Tanzania’s newly elected president, Jakaya Kikwete, has taken the oath of office and started his five-year term. A number of African leaders attended the inauguration today in the main stadium of the commercial capital, Dar es Salaam. The new president delivered a short speech, in which he pledged to continue fighting poverty in Tanzania, one of the world's poorest nations.
Official results from last week's election gave more than 80 percent of the vote to Mr. Kikwete, who had been Tanzania’s foreign minister. His nearest rival, Ibrahim Lipumba of the main opposition Civic United Front, took 11 percent.
English to Africa reporter Kim Lewis spoke with Voice of America’s Swahili Service reporter Mwamoyo Hamza about what the success of this election means for Tanzania. Mr. Mwamoyo said this election was another big step towards strengthening democracy in Tanzania: “This is the third time Tanzania is holding multi-party elections. You cannot say that about many African nations. So it is something Tanzanians can be proud of. The presidential term limit is respected. There is no amendment needed there. Mr. Kikwete becomes the fourth president of Tanzania in 44 years and the last two presidents stayed for the maximum two terms.”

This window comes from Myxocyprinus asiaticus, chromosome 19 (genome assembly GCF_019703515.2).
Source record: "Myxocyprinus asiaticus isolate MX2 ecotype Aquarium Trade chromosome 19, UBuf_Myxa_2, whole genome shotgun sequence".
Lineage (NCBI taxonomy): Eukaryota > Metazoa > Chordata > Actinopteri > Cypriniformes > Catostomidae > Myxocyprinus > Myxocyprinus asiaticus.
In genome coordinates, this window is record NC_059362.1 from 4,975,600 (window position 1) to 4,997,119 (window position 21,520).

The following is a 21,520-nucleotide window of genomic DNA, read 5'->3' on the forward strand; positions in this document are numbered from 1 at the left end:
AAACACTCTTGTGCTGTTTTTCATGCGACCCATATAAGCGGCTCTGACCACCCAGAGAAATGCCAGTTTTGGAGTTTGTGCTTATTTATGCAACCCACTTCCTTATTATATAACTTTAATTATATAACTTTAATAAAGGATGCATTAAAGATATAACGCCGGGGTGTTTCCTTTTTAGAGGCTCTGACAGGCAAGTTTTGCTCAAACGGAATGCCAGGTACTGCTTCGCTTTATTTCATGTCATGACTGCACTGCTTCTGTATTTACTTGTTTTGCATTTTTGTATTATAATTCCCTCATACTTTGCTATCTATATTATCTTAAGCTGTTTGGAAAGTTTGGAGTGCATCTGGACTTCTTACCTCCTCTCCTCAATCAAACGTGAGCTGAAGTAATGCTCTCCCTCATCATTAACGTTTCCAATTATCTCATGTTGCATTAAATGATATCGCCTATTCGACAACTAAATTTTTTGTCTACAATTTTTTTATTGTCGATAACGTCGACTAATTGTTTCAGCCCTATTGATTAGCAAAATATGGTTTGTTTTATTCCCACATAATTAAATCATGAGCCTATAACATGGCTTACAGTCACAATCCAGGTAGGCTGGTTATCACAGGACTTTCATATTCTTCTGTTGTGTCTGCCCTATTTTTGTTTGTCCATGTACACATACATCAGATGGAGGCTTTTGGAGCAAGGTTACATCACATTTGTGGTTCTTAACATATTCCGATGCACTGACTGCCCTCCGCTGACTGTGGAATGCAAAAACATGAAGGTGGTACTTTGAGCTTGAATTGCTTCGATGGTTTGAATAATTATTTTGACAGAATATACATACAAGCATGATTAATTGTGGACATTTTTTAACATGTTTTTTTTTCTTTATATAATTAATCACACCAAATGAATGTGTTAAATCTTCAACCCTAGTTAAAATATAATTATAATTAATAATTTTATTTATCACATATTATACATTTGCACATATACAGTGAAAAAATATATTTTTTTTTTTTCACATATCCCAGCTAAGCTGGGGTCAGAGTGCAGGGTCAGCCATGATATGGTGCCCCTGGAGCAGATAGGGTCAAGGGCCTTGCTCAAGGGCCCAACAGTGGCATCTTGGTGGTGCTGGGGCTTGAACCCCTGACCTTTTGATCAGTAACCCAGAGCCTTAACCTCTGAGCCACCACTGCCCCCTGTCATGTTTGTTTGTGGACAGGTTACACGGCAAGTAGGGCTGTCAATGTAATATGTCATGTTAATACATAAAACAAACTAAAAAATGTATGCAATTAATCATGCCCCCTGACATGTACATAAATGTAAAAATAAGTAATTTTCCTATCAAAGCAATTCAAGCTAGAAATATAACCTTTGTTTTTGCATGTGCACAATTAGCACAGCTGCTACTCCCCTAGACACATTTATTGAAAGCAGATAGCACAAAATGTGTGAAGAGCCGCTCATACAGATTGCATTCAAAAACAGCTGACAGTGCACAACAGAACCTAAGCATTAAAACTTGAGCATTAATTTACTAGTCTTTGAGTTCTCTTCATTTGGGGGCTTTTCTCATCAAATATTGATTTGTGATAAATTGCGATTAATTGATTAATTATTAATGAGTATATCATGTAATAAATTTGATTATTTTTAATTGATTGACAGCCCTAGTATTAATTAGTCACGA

Mr. Mwamoyo said Tanzania can be an example of democratization in East Africa because while there are many other factors involved in democratization, an election is the most visible process of democracy. In contrast, Tanzania’s neighbor, Uganda, is coming under fire for what some in the international community see as a lack of show of democracy. Britain has suspended nine million dollars in aid to the country because of concerns about its political transition leading up to February 2006’s multi-party elections and concern over the arrest of opposition leader Kizza Besigye.
Mr. Mwamoyo explained, “It’s a big blow to the opposition in Uganda. When it happened everybody said it was a political move because this guy, (Besigye), was in exile for four years. What we know is before he came back to the country he asked if he could come back -- if there are any charges waiting for him -- and he was assured there was nothing.”
Upon his return to Uganda, Dr. Besigye was charged with terrorism and treason, among other charges, and jailed. Mr. Mwamoyo said Dr. Besigye is - in his view - the most capable candidate to run against President Yoweri Museveni in next year’s elections.